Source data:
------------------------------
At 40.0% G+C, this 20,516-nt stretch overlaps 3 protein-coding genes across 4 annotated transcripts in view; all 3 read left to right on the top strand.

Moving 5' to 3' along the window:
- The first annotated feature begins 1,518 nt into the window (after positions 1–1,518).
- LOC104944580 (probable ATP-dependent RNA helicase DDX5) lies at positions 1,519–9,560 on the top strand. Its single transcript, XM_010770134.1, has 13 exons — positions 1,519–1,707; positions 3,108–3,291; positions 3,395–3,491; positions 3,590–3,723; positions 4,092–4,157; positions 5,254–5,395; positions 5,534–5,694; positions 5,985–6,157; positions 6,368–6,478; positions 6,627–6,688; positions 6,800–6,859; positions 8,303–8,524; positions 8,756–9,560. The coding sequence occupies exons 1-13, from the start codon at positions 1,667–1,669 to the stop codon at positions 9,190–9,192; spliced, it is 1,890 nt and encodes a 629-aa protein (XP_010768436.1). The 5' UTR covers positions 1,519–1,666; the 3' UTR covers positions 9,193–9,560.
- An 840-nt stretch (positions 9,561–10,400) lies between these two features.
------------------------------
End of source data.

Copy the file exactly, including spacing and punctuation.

At 40.0% G+C, this 20,516-nt stretch overlaps 3 protein-coding genes across 4 annotated transcripts in view; all 3 read left to right on the top strand.

Moving 5' to 3' along the window:
- The first annotated feature begins 1,518 nt into the window (after positions 1–1,518).
- LOC104944580 (probable ATP-dependent RNA helicase DDX5) lies at positions 1,519–9,560 on the top strand. Its single transcript, XM_010770134.1, has 13 exons — positions 1,519–1,707; positions 3,108–3,291; positions 3,395–3,491; positions 3,590–3,723; positions 4,092–4,157; positions 5,254–5,395; positions 5,534–5,694; positions 5,985–6,157; positions 6,368–6,478; positions 6,627–6,688; positions 6,800–6,859; positions 8,303–8,524; positions 8,756–9,560. The coding sequence occupies exons 1-13, from the start codon at positions 1,667–1,669 to the stop codon at positions 9,190–9,192; spliced, it is 1,890 nt and encodes a 629-aa protein (XP_010768436.1). The 5' UTR covers positions 1,519–1,666; the 3' UTR covers positions 9,193–9,560.
- An 840-nt stretch (positions 9,561–10,400) lies between these two features.